OatsOats

Genetic evidence shows the ancestral forms of Oats grew in the Fertile Crescent of the Near East as much as 8,000 years ago. However, domesticated Oats are a relative latecomer to the human’s dinner table, originating in Bronze Age Europe, far from the Near East.


Oats, like rye, are usually considered a secondary crop, in that they are derived from a weed from the primary cereal. Oats are best grown in temperate regions. They have a lower summer heat requirement and greater tolerance of rain than other cereals (compared to wheat, rye or barley) so are particularly important in areas with cool, wet summers such as Northwest Europe. Oats can even grow in Iceland!.

Oats are an annual plant, and can be planted either in autumn (for late summer harvest) or in the spring (for early autumn harvest). Winter oats may be grown as an off-season ground cover and ploughed under in the spring as a green fertilizer, or harvested in early summer. They also can be used for pasture; they can be grazed a while, then allowed to head out for grain production, or grazed continuously until other pastures are ready.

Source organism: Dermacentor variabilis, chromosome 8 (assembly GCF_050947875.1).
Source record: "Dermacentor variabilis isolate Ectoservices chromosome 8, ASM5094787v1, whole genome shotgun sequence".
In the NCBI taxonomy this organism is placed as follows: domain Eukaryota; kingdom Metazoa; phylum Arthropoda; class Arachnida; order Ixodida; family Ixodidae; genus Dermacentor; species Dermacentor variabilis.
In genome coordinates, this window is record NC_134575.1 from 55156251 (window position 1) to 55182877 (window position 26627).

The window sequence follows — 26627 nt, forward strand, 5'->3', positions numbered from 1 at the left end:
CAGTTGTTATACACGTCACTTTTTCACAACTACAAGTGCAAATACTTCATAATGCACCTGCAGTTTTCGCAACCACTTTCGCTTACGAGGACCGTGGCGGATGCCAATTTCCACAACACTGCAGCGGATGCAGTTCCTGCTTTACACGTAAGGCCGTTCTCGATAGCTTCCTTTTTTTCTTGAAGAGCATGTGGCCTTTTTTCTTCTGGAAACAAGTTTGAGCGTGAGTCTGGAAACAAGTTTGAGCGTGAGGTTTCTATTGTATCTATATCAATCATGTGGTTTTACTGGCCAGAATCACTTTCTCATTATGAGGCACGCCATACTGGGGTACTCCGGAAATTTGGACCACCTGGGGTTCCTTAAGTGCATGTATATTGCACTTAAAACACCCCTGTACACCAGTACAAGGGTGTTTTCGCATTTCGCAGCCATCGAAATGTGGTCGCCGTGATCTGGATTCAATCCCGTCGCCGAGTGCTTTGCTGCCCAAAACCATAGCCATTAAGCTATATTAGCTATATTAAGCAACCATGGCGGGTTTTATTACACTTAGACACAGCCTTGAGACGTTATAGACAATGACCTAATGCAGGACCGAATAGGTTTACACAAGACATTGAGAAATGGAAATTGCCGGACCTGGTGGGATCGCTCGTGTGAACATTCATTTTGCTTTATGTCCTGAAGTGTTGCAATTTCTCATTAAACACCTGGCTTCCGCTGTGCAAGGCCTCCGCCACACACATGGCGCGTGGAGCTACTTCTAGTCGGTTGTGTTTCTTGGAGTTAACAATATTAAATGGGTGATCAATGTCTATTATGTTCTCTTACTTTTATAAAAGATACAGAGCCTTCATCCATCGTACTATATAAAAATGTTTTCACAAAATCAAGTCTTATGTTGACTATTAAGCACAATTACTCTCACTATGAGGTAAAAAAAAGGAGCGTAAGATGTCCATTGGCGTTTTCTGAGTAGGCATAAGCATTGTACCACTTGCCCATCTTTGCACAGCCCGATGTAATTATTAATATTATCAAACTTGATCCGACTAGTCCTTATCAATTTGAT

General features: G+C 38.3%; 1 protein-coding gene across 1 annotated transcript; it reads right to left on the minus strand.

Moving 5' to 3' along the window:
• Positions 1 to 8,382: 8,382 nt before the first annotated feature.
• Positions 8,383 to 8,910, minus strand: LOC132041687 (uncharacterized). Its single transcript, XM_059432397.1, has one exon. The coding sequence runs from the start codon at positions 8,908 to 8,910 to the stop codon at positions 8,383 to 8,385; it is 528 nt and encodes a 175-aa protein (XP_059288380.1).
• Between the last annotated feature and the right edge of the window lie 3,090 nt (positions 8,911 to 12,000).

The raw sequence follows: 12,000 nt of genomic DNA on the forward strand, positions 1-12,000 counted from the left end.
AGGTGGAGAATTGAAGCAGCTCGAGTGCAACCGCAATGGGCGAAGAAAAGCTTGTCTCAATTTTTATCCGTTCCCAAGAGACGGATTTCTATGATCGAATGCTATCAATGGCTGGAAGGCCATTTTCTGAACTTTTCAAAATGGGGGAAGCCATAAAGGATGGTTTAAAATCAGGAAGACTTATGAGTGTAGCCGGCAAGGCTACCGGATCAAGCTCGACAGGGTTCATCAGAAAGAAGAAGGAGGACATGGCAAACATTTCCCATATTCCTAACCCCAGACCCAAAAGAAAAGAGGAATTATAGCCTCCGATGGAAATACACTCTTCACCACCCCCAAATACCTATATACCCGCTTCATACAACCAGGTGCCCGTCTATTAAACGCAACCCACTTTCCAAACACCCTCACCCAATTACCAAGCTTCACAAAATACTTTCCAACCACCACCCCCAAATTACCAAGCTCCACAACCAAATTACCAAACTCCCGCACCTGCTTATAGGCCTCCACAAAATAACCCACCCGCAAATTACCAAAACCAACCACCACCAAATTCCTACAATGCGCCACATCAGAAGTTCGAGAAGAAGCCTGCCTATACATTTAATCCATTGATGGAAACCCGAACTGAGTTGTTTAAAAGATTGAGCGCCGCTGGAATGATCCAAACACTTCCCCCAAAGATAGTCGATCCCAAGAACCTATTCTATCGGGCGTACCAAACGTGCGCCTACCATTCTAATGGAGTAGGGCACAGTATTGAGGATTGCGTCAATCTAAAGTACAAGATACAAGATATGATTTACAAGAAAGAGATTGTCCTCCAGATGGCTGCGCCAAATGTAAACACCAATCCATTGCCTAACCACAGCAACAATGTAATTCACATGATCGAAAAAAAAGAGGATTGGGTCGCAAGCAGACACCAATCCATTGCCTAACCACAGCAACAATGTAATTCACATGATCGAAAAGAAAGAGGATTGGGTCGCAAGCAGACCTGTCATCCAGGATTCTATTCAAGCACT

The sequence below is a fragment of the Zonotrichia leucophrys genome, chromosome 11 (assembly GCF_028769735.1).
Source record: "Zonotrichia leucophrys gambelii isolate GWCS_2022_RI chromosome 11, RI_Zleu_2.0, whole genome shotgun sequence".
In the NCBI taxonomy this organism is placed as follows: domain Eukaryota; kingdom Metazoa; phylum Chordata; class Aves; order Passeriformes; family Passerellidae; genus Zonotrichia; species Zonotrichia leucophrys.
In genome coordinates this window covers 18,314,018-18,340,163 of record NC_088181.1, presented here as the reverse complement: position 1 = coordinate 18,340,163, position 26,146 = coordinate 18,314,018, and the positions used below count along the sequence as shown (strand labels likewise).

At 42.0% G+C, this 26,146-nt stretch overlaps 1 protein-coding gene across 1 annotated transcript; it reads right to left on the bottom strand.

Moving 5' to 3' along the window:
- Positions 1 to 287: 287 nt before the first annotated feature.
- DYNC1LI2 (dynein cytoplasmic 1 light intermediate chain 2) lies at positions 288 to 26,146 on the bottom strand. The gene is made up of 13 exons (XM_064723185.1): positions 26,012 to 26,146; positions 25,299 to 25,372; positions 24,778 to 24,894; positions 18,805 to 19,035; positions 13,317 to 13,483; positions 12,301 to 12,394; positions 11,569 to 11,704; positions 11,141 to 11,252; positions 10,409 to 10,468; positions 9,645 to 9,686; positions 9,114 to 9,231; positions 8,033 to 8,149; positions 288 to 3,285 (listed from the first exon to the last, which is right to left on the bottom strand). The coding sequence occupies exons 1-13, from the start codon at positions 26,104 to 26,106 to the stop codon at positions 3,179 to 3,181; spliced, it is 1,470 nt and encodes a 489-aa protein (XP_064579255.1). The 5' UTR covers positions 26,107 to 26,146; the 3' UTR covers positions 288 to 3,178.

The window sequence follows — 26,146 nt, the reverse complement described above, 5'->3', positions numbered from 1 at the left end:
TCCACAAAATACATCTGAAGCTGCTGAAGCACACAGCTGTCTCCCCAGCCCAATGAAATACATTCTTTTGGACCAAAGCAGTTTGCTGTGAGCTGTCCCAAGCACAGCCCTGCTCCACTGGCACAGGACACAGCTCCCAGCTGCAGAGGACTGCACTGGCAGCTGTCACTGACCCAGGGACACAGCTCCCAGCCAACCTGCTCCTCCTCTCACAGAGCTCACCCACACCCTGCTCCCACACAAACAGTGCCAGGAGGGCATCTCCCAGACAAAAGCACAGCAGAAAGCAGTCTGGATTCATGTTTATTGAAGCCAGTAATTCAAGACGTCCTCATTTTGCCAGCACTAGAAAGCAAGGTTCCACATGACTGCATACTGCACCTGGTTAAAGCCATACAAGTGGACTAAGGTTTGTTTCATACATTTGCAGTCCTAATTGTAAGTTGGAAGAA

Oat straw is prized by cattle and horse producers as bedding, due to its soft, relatively dust-free, and absorbent nature. The straw can also be used for making corn dollies. Oat grass has been used traditionally for medicinal purposes, including to help balance the menstrual cycle, treat dysmenorrhoea and for osteoporosis and urinary tract infections.And for us cultured and finicky humans, Oat straw can be tied in a muslin bag and put into the bathtub to soften the water!

Oats have numerous uses in foods; most commonly, they are rolled or crushed into oatmeal, or ground into fine oat flour. Historical attitudes towards oats have varied, from “this should be animal food” to “Hey! this is super healthy for you!” In Scotland, Oats are held in high esteem as a mainstay of the national diet. For the Scottish folks, a dish wis made by soaking the husks from oats for a week, so that the fine, floury part of the meal remains as sediment to be strained off, boiled and then eaten.

Oats are also occasionally used in several different drinks. In Britain, they are sometimes used for brewing beer. Oatmeal stout is one variety brewed using a percentage of oats for the wort. Oatmeal caudle, made of ale and oatmeal with spices, was a traditional British drink and a favourite of Oliver Cromwell. A cold, sweet drink called avena made of ground oats and milk is a popular refreshment throughout Latin America.

Oats are generally considered healthy due to their rich content of several essential nutrients: protein, dietary fiber, several B vitamins, and numerous dietary minerals, especially manganese. And of course, the ability to lower cholesterol has led to acceptance of oats as a health food.





Oats



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